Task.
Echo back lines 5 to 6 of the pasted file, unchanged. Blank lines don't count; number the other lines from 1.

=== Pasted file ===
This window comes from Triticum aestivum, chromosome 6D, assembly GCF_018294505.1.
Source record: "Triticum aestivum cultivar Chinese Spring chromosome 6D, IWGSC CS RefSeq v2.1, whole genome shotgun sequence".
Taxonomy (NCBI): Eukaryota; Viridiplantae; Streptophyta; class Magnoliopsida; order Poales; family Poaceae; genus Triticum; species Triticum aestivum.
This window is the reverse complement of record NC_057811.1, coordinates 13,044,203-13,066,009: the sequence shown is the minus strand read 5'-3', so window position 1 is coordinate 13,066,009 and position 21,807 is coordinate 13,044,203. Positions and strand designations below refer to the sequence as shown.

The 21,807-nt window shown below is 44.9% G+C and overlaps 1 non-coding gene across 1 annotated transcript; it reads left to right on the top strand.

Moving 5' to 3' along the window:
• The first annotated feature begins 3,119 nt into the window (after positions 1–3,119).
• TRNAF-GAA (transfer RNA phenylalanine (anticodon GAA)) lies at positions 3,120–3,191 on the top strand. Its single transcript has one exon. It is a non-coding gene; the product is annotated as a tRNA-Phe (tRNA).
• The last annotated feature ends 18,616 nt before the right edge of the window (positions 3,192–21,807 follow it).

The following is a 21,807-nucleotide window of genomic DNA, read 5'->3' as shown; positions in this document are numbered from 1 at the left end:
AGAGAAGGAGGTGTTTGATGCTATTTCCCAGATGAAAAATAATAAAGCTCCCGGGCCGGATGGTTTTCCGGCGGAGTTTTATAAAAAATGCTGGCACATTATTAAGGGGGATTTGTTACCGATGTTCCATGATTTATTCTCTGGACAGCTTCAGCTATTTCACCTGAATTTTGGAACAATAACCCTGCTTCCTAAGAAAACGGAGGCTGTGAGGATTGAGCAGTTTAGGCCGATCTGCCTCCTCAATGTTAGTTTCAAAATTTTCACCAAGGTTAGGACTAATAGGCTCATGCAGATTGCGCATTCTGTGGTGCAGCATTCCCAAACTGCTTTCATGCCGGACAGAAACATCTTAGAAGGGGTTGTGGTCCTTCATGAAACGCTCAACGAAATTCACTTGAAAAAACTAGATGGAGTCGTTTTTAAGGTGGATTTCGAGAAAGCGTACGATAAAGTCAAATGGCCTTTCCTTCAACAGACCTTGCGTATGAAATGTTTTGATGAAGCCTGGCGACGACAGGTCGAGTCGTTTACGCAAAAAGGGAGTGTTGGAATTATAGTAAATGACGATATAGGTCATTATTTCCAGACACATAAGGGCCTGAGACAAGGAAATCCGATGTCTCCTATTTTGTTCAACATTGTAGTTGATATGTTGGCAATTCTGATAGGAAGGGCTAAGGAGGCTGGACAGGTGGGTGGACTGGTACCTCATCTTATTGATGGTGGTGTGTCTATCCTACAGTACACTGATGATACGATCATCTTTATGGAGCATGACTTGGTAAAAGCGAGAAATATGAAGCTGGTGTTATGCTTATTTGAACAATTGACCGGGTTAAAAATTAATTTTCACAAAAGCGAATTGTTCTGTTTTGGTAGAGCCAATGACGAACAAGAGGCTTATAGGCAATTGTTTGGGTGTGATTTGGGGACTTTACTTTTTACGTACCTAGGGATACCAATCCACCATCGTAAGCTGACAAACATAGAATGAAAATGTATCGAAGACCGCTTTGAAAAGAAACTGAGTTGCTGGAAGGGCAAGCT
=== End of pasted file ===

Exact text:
The 21,807-nt window shown below is 44.9% G+C and overlaps 1 non-coding gene across 1 annotated transcript; it reads left to right on the top strand.

Moving 5' to 3' along the window: